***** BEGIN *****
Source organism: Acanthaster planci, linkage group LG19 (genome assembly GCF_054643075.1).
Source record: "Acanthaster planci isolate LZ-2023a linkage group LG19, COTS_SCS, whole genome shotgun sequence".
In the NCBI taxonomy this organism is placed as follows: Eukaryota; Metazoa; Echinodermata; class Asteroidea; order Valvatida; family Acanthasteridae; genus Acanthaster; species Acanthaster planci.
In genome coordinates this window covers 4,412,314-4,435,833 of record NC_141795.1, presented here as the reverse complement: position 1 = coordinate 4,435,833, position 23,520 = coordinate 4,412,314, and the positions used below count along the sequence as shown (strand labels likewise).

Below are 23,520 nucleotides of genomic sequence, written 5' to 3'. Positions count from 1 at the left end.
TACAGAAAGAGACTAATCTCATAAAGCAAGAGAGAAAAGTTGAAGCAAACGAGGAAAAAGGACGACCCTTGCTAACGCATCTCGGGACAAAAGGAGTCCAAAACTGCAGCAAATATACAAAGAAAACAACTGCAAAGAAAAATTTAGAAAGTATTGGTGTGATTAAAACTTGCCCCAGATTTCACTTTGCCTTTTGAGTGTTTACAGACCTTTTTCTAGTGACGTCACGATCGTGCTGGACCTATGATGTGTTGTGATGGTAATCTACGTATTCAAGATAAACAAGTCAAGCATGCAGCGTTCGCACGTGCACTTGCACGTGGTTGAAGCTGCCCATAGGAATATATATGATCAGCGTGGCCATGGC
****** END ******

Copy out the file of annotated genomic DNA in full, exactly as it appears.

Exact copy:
Source organism: Acanthaster planci, linkage group LG19 (genome assembly GCF_054643075.1).
Source record: "Acanthaster planci isolate LZ-2023a linkage group LG19, COTS_SCS, whole genome shotgun sequence".
In the NCBI taxonomy this organism is placed as follows: Eukaryota; Metazoa; Echinodermata; class Asteroidea; order Valvatida; family Acanthasteridae; genus Acanthaster; species Acanthaster planci.
In genome coordinates this window covers 4,412,314-4,435,833 of record NC_141795.1, presented here as the reverse complement: position 1 = coordinate 4,435,833, position 23,520 = coordinate 4,412,314, and the positions used below count along the sequence as shown (strand labels likewise).

Below are 23,520 nucleotides of genomic sequence, written 5' to 3'. Positions count from 1 at the left end.
TACAGAAAGAGACTAATCTCATAAAGCAAGAGAGAAAAGTTGAAGCAAACGAGGAAAAAGGACGACCCTTGCTAACGCATCTCGGGACAAAAGGAGTCCAAAACTGCAGCAAATATACAAAGAAAACAACTGCAAAGAAAAATTTAGAAAGTATTGGTGTGATTAAAACTTGCCCCAGATTTCACTTTGCCTTTTGAGTGTTTACAGACCTTTTTCTAGTGACGTCACGATCGTGCTGGACCTATGATGTGTTGTGATGGTAATCTACGTATTCAAGATAAACAAGTCAAGCATGCAGCGTTCGCACGTGCACTTGCACGTGGTTGAAGCTGCCCATAGGAATATATATGATCAGCGTGGCCATGGC